Arsonists on Friday torched the offices of Beitar Jerusalem football club, embroiled in conflict with some of its more racist supporters over the signing of two Muslim footballers from Chechnya, police said.
The attack took place hours after prosecutors on Thursday filed charges against four Beitar supporters accused of racist chants aimed at the Muslim players during a match and at a training session.
“The offices were torched in the early hours of the morning and we have opened an investigation,” Jerusalem police spokesman Shmulik Ben Ruby told AFP, adding that no suspects had so far been identified.
The fire caused irreversible damage to the club’s collection of memorabilia, said its curator, Meir Harush.
“They burned a room with all the historic objects of Beitar Jerusalem — pictures, cups, everything in the history of Beitar Jerusalem was in this room and it was burned,” Harush told AFP.
Prime Minister Benjamin Netanyahu said in a statement that in light of the Jewish people’s historic suffering at the hands of racists, such behaviour by Israelis was “shameful.”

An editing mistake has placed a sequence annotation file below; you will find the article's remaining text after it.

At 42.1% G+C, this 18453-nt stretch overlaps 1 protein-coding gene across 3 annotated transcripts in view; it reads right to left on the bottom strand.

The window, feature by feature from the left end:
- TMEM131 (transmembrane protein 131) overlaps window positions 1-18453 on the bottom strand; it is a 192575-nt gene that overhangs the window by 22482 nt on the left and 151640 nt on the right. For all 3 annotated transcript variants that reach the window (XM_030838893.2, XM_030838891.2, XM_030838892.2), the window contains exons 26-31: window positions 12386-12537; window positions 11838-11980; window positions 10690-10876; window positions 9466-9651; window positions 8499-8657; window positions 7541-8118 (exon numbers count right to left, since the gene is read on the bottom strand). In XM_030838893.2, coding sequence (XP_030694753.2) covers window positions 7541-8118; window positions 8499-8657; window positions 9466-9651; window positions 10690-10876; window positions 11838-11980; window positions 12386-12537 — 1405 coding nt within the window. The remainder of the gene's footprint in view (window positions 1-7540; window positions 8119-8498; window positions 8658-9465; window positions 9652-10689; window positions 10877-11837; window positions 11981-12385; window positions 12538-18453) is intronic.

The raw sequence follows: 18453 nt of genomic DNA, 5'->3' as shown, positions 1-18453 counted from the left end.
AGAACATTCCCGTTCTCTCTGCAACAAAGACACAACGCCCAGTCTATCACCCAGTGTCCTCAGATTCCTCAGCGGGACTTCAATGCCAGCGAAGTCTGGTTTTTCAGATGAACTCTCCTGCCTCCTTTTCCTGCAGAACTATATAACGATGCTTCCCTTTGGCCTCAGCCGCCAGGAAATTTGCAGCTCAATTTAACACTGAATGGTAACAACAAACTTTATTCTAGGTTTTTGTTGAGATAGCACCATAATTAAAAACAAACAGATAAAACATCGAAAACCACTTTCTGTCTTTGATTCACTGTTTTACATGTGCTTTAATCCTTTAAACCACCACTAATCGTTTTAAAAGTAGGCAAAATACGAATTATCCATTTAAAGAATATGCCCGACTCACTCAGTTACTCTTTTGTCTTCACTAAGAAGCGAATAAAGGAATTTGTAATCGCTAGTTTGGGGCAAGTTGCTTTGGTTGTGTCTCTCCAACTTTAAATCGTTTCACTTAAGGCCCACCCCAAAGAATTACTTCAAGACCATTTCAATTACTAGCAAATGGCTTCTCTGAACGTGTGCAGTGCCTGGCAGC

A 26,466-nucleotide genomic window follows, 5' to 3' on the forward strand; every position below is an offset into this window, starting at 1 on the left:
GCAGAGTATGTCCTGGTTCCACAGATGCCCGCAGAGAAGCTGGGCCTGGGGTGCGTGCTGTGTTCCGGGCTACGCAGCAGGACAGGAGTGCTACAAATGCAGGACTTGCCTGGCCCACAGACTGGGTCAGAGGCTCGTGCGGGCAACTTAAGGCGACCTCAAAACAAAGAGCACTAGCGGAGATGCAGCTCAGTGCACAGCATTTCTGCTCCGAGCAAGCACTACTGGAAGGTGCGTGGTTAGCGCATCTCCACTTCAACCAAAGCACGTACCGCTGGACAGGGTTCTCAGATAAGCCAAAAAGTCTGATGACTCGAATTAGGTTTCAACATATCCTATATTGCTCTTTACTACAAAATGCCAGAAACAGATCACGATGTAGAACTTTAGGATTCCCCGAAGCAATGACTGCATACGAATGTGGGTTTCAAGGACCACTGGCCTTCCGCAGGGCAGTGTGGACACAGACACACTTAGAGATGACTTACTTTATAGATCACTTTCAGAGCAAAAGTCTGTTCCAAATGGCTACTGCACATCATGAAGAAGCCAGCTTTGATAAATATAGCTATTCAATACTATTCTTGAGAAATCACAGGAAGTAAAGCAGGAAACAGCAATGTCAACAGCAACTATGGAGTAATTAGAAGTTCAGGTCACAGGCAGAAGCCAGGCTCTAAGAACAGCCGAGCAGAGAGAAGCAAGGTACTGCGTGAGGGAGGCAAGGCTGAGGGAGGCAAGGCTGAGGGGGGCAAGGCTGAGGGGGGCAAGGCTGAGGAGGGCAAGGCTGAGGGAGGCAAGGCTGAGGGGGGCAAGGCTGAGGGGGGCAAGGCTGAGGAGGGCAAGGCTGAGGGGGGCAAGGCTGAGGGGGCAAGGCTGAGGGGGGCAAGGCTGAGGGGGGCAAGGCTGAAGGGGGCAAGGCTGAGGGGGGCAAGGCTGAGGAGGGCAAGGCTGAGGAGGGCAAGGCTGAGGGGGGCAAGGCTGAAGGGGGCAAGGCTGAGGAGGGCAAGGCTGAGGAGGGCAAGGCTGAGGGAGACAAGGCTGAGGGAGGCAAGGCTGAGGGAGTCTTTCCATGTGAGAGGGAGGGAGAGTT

“We cannot accept such racist behaviour,” he said.
“Those who did this are not fans but criminals in every way,” Jerusalem mayor Nir Barkat said in a statement reacting to the arson. “This is an act reminiscent of the behaviour of an organised crime organisation.”
Beitar on January 26 announced its acquisition of Zaur Sadaev and Dzhabrail Kadaev, signed from Russian League club Terek Grozny.
The news enraged some of the club’s fans, who chanted racist anti-Arab slogans and waved signs reading “Beitar — pure forever” during a game later that day.
After the match, police arrested three fans for incitement to racism, but Russian-Israeli owner Arkady Gaydamak insisted the signing would go ahead, saying the opposition came from a small minority of supporters.
Beitar Jerusalem have a reputation for attracting a hard core of anti-Arab fans, with many of its supporters adamant the club should never sign an Arab player, even though Muslim footballers have played for Beitar in the past.